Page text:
Bottas takes his chance
We’ve already brought you the first-lap incident from Vettel’s, Verstappen’s and Hamilton’s perspectives – but here’s how it played out from Valtteri Bottas’s viewpoint. As you can see, the Finn – who started fourth – was still firmly fourth by the first corner, but by anticipating trouble ahead he was in the perfect position to take advantage when it happened. And once second, he’d stay there until the flag.
Ricciardo charges (as promised)
Having been ‘confused, annoyed and helpless’ as he qualified down in seventh, Daniel Ricciardo was dealt another blow when Red Bull elected to change several engine components ahead of the race, dropping him to 16th on the grid. "I'm going to charge,” the Aussie said before the race. “I'm going to use every rpm that I've got!" Sadly those rpm’s only lasted five laps, with his engine crying enough having carried him up to P7. Five of those places were gained on a barnstorming opening lap, which you can watch in its entirety above. Look out for the near miss at Turn 2!
Vandoorne proves his mettle
Ricciardo had cheekily told Red Bull supremo Helmut Marko that he’d get up to P7 by the end of the opening lap. In the end that proved a bridge too far for the Honey Badger – and in fact it was McLaren’s Stoffel Vandoorne [who trailed him for most of the lap] who made up the most places on the first tour, the Belgian moving from P19 to P13. How did he do it? As the video shows, with some extremely precise driving...
Alonso metes out his own punishment
“Please, please race director,” Fernando Alonso had pleaded over team radio after Romain Grosjean had cut Turn 14 whilst trying to resist the irrepressible Spaniard. “Please please, it’s very clear. I am losing the race here.” Grosjean was eventually issued with a 5-second penalty for leaving the track and gaining a lasting advantage, but not before Alonso had taken matters into his own hands and elbowed his way past the Frenchman – bodywork flying – at Turn 1. The moral of the story? Don’t make Fernando angry…
Vettel and Massa go wheel-to-wheel
Safe to say Sebastian Vettel was not best pleased with Felipe Massa’s rather sturdy defence of P15 when the German tried to squeeze past on Lap 13, accusing the Brazilian of ‘autoscooter’ (or bumper car) tactics and pushing him off the track. What do you think? Did the Ferrari driver have a point or was it, as the stewards presumably felt, firm but fair racing?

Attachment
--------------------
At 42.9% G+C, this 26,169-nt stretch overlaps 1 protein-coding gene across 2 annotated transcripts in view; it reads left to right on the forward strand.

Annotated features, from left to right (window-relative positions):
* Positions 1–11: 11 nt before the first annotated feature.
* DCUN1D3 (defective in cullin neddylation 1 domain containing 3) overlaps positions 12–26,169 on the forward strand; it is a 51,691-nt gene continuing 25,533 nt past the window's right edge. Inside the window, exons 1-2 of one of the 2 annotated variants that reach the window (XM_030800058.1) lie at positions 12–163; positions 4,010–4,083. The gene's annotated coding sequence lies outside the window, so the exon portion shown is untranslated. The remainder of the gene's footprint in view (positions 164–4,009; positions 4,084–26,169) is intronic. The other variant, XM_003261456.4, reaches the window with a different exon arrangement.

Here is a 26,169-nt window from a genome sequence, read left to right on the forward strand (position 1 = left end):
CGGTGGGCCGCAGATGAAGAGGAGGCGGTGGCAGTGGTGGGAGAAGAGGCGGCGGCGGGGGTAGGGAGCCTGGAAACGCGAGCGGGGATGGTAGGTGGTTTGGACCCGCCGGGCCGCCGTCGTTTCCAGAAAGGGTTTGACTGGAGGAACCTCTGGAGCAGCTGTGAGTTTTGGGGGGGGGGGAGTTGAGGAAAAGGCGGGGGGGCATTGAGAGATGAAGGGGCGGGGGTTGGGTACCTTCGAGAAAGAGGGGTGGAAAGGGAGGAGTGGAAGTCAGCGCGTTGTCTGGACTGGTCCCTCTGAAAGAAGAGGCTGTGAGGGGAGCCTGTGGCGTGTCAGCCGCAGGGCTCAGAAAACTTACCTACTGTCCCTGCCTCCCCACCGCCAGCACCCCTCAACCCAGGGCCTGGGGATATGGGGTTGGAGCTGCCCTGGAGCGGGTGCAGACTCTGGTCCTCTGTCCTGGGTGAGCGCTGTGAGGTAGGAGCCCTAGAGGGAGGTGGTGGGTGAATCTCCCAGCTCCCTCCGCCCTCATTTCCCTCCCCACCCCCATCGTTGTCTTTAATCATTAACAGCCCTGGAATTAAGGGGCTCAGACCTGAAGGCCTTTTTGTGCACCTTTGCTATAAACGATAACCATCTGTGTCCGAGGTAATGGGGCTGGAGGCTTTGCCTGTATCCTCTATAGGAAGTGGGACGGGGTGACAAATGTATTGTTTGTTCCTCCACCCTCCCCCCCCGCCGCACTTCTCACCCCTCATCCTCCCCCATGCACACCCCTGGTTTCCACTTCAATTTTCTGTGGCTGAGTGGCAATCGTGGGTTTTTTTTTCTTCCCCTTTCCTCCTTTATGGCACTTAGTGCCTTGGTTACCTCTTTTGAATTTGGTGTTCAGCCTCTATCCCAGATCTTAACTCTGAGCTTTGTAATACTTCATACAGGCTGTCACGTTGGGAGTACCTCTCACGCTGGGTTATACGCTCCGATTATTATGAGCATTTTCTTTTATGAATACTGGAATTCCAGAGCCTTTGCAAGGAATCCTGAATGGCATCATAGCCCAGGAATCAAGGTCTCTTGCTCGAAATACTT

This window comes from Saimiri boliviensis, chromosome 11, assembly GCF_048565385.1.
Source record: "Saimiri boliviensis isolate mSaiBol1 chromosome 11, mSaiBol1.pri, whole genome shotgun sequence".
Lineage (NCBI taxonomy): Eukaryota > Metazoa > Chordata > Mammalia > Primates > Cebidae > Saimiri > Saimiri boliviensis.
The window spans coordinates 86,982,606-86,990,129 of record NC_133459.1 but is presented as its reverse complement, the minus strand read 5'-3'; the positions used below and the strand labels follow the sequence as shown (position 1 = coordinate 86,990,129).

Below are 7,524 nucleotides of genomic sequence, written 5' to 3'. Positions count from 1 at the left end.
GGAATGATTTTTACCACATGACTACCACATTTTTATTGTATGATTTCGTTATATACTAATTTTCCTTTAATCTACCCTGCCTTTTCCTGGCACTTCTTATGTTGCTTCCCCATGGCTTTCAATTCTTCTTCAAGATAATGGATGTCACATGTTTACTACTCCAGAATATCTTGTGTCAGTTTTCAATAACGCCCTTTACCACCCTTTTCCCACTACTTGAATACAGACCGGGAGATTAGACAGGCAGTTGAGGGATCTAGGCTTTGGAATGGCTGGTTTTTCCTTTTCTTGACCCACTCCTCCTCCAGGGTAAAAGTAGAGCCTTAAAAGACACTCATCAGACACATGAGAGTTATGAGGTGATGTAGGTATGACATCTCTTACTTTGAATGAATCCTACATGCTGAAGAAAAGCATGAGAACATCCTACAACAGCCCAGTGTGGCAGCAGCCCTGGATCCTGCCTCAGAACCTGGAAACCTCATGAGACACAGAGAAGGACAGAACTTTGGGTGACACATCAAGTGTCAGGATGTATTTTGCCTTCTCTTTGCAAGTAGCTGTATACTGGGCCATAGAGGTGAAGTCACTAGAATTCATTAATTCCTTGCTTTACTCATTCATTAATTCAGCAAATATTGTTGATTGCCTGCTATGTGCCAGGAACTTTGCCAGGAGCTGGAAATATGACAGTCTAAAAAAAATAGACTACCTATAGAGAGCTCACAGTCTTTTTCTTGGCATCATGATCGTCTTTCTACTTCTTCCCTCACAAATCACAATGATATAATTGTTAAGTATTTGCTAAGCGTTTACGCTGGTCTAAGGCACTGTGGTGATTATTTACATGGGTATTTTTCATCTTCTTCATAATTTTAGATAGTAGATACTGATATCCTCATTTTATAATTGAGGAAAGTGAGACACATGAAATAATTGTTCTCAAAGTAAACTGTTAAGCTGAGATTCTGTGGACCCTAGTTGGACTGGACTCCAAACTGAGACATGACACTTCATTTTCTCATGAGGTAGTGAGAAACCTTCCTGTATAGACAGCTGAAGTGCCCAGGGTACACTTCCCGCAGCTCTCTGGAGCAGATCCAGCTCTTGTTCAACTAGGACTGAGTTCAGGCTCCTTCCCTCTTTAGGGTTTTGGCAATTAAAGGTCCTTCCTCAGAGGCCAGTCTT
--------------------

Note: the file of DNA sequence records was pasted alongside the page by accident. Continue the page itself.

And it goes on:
Grosjean loses two places in quick succession
Haas’s Romain Grosjean managed to last 31 laps on his first set of supersoft tyres, but that longevity came at a cost as on aging rubber he became easy prey. The best demonstration of his vulnerability is shown above, when Pierre Gasly and Felipe Massa mugged the struggling-for-traction Frenchman in quick succession, relegating him to P14. Unsurprisingly, Grosjean pitted at the end of the same lap.
Vettel comes from a long way back
Having dropped to the back of the field on Lap 1, Vettel – like Hamilton – spent most of his race either plotting or making passes. This one – on home favourite Sergio Perez – looked a little more off the cuff, the German coming from a long way back before diving up the inside and slamming on the anchors. Well, he did have nothing to lose…
Hamilton treads the outside path
After Sunday’s race Lewis Hamilton described Mexico as ‘the worst track to follow’ adding that getting past people was ‘a disaster’. However, you wouldn’t know it on the evidence above, in which Hamilton makes an extremely tricky around-the-outside pass on Felipe Massa’s Williams look like child’s play. A simple car advantage? Not when you assessed the state of Hamilton's diffuser after the race...
Alonso and Hamilton roll back the years
In the three years Fernando Alonso has been back at McLaren, he’s rarely had the chance to do battle with old foe Lewis Hamilton. But on Sunday we were offered a tantalising treat of both what used to be and what will hopefully be again, as the Spaniard duelled wheel-to-wheel with his former team mate for position. And what a duel it was, with both drivers exhibiting exquisite race craft as first Alonso repelled an attack and then Hamilton forced his way past to take P9. “What do you think, he went off the track or was it okay?” asked Alonso over team radio as Hamilton completed the move, seemingly more out of interest than hope of vindication. “It was good racing, but fair racing,” replied his engineer. And we couldn’t agree more.
Great recognises great
This year’s title race has been a fraught, frenetic, occasionally ill-tempered, but largely utterly respectful affair. And that respect was in full effect after the chequered flag when a defeated Sebastian Vettel drew alongside Lewis Hamilton – the man who’d just equalled his tally of four world titles – and offered his immediate congratulations. A classy gesture from one true great to another.